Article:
Tuesday, October 04, 2011

Nancy Drew Blog Party Day 4 - 1930s Nancy Drew

1930s Nancy Drew

As sophisticated as she appeared on the cover of the first Nancy Drew book, The Secret of the Old Clock, Nancy was just a girl of 16. Throughout the 1930s, she remained 16 but the stories presented a seemingly mature girl for her age having very bold and dangerous adventures.

1930s Nancy Drew is not your Nancy Drew of today and she certainly wasn't the same sleuth in the 1950s or 1960s. She was bolder, more daring, worked by herself more often, rarely relied on adults or men to get her out of scrapes, didn't trust the police to do the job right, didn't always respect her elders, and drove like a fiend. She was a rough and tumble girl on the one hand, but yet still refined enough to gracefully dance her way though the ballroom at her special friend Ned Nickerson's college fraternity dances, charming all the boys and gaining admiring glances from the girls.

Sometimes she was quick to judge and sometimes she took awhile to figure things out. She wasn't always perfect and she chided herself frequently. But at the end of the day, she always got her man and sometimes even a female villain or two.

It wasn't until the latter part of the 1930s when Nancy began to be more toned down and by the 1950s was more of a Stepford clone of her early 1930s self.

If you haven't read any of the original versions from the 1930s, I highly recommend them. They are very well written--a very sophisticated style full of lots of suspense and even some melodrama with great cliffhangers. They truly did lose a lot of the spice when they were cut down and revised in that the stories lost characterization and good dialogue and descriptive elements that helped move the stories along.

Where can you buy the original versions? An original version has 25 chapters by the way--a key rule to remember. They aren't to be found in your local chain bookstores--those are the revised versions. To find the 25 chapter originals, you can get Applewood reprints at some bookstores and online. Or, you can for similar prices or even less, find the originals to read at sites like eBay or Bonanza. Because these are so collectible, it can be hard to find them in your local used book stores or antique malls. Sometimes they're marked up too high as well, so you can often get better deals even with shipping at sites like eBay.

Jenn:)

9 comments:

Jennifer said...

Around a week ago, I had someone ask me where they could find original text Nancy Drew books for under $50. You have given two sources, eBay and Bonanza. I'm not sure whether the person asking thought that all of them were expensive or whether they were really wanting first printing books.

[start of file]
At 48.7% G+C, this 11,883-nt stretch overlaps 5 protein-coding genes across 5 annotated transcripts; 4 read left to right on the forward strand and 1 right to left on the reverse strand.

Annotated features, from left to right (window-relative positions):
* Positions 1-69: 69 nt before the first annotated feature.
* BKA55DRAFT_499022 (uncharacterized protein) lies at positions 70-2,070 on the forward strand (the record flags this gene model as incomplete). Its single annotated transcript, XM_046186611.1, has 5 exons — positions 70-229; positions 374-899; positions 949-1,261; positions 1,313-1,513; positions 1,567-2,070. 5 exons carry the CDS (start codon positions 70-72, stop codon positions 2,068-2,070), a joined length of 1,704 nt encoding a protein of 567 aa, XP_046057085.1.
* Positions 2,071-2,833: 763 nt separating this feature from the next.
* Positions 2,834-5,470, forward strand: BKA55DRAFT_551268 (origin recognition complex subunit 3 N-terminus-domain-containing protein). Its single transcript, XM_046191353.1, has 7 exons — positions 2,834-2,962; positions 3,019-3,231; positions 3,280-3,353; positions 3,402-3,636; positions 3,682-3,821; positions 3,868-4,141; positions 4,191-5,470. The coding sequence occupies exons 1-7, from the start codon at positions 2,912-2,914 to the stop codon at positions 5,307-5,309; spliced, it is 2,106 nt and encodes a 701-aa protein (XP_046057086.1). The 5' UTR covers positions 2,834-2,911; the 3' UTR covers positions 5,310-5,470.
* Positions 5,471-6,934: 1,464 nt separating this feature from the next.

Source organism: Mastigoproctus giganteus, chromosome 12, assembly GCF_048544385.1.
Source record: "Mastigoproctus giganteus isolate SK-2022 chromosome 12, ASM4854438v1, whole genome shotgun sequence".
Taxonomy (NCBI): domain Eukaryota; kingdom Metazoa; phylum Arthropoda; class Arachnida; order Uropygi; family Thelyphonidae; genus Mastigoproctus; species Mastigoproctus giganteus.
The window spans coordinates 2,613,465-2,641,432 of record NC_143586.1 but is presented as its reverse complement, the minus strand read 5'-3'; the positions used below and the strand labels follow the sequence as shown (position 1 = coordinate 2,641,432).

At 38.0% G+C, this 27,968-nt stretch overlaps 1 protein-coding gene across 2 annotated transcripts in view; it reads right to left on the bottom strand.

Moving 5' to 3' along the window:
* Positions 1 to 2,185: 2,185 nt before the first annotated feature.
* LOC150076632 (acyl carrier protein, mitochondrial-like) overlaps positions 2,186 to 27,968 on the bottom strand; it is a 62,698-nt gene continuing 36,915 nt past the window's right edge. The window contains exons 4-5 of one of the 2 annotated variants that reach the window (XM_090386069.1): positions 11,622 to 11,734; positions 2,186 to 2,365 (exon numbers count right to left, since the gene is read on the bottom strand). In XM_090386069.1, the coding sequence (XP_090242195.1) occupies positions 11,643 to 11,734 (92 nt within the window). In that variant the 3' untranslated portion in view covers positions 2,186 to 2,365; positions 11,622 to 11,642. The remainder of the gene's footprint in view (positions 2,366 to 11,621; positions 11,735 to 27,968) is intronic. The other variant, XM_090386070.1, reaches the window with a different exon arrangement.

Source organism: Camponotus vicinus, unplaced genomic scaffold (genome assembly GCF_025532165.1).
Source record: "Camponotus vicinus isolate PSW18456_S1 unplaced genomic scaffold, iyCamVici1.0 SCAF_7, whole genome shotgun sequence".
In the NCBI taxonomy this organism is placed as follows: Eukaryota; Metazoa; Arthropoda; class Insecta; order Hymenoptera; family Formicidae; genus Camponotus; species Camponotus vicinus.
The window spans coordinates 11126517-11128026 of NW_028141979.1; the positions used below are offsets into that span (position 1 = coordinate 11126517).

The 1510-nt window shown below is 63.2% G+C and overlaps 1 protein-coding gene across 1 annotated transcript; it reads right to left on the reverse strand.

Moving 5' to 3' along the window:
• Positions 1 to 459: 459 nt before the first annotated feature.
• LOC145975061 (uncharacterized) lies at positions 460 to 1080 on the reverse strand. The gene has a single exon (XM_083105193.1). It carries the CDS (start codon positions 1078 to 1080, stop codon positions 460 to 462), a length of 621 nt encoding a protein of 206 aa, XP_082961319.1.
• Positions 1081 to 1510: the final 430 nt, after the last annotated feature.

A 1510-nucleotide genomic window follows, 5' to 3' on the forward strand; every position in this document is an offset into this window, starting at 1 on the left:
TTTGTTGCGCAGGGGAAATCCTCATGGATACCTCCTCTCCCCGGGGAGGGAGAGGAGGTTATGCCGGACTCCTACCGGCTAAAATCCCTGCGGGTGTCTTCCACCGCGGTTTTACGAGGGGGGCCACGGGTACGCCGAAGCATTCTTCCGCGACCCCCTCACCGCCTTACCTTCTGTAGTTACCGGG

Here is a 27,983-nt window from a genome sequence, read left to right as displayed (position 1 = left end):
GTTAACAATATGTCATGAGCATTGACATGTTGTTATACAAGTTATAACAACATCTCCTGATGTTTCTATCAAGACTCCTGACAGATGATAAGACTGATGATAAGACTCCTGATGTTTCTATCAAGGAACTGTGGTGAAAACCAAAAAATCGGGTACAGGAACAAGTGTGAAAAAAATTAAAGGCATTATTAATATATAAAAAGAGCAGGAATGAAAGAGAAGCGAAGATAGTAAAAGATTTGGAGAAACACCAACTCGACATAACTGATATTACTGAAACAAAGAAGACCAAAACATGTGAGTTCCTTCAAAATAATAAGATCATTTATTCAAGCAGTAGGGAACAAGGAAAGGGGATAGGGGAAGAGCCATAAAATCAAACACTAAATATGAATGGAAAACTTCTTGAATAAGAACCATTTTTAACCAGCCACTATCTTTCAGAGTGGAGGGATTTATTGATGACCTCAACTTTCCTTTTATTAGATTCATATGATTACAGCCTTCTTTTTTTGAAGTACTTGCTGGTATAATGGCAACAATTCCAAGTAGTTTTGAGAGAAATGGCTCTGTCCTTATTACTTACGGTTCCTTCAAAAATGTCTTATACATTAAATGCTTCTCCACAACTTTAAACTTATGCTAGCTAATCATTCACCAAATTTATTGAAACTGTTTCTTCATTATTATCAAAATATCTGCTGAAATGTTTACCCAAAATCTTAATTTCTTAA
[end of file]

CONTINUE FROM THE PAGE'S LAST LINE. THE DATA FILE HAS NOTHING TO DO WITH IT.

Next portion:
In any case, the original text books can be found very inexpensively. Part of the problem might be that new collectors are overwhelmed trying to figure out which books have the original text. For #1-34, if the copyright is from 1956 or before, the book has the original text. Another way to find the original text books offered by knowledgeable collectors is to run a Nancy Drew search for title and description and to include the term "original 25 text" as part of the search.

Jenn said...

It could be that they may not be sure of what they're looking for or comfortable figuring out if what they're seeing at eBay or Bonanza is an original or a revised. Good ideas!

Jenn:)

Nancy Lauzon said...

I'll try to get hold of some 30's versions, Nancy sounds a lot more spunky!

Nancy
Chick Dick Mysteries

Lena Marsteller said...

Does amazon work?

susied said...

Is the original text in the republished Apple Wood books?

Jenn said...

@susied - yes the Applewood reproductions are the original versions so they have the original art and text. But, beware of some sellers trying to sell these at extremely high prices! You can get the original books for same or less prices at eBay and actually own the originals instead of reproductions. If you are unsure of whether a book is an original or not, it will have 25 chapters and have a copyright date of 1956 or earlier. Only the first 34 books were revised fyi.

Jenn:)

LuAnn Sgrecci O'Connell said...

I've had the most success filling the gaps in my collection on amazon. It's great when sellers tell you the number of chapters and what the endpapers are like, but if they don't, I just ask. Most are willing to reply except the very large sellers, like goodwill books (or something like that). I've been able to get yellow spine OT under $10 and the tweed are usually (always?) OT. I've learned so much in the past year--most of it thanks to Jenn's and Jennifer's websites! Thanks, Ladies!

Kansas Mad Man said...

Nancy isn't always so nice or neutral, especially to villains, in her original incarnation. She is dying to dish it to the Tophams, amused or at least pleased that she caused an accident and continued her errand from the Twisted Candles, and present where drinking and smoking abound, but doesn't approve at Jolly Folly! She has strong prejudices toward the "baddies," and in a few instances, it turns out unfairly (but not many).

Jan said...

I do find Nancy's character much more interesting in the originals, for the most part. But sometimes the story turns out to have more interesting twists in the revision.
I've gotten a couple of them on ebay, but for the most part, I've gone to amazon. I've never paid more than $8.00 or so, and usually only $3.00 or $4.00.
Jan Rader